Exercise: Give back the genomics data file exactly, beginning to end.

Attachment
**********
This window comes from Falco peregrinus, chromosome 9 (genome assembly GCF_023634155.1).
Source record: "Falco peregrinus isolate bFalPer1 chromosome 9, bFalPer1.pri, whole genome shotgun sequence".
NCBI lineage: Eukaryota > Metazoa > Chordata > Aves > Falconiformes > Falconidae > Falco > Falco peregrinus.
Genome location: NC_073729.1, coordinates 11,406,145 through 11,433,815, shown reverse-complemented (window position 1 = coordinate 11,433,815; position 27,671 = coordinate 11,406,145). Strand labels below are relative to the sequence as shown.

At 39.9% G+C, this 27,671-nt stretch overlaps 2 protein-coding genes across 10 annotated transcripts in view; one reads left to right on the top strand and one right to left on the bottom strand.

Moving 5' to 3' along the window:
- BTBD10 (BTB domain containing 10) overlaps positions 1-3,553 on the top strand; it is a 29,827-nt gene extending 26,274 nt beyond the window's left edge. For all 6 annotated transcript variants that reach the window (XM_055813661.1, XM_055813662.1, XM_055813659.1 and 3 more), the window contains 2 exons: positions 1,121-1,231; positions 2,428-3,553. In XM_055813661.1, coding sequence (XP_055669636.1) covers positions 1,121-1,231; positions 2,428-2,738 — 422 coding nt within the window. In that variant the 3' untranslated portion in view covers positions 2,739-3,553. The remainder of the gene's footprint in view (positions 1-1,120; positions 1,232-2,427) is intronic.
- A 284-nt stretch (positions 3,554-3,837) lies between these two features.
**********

This window comes from Falco peregrinus, chromosome 9 (genome assembly GCF_023634155.1).
Source record: "Falco peregrinus isolate bFalPer1 chromosome 9, bFalPer1.pri, whole genome shotgun sequence".
NCBI lineage: Eukaryota > Metazoa > Chordata > Aves > Falconiformes > Falconidae > Falco > Falco peregrinus.
Genome location: NC_073729.1, coordinates 11,406,145 through 11,433,815, shown reverse-complemented (window position 1 = coordinate 11,433,815; position 27,671 = coordinate 11,406,145). Strand labels below are relative to the sequence as shown.

At 39.9% G+C, this 27,671-nt stretch overlaps 2 protein-coding genes across 10 annotated transcripts in view; one reads left to right on the top strand and one right to left on the bottom strand.

Moving 5' to 3' along the window:
- BTBD10 (BTB domain containing 10) overlaps positions 1-3,553 on the top strand; it is a 29,827-nt gene extending 26,274 nt beyond the window's left edge. For all 6 annotated transcript variants that reach the window (XM_055813661.1, XM_055813662.1, XM_055813659.1 and 3 more), the window contains 2 exons: positions 1,121-1,231; positions 2,428-3,553. In XM_055813661.1, coding sequence (XP_055669636.1) covers positions 1,121-1,231; positions 2,428-2,738 — 422 coding nt within the window. In that variant the 3' untranslated portion in view covers positions 2,739-3,553. The remainder of the gene's footprint in view (positions 1-1,120; positions 1,232-2,427) is intronic.
- A 284-nt stretch (positions 3,554-3,837) lies between these two features.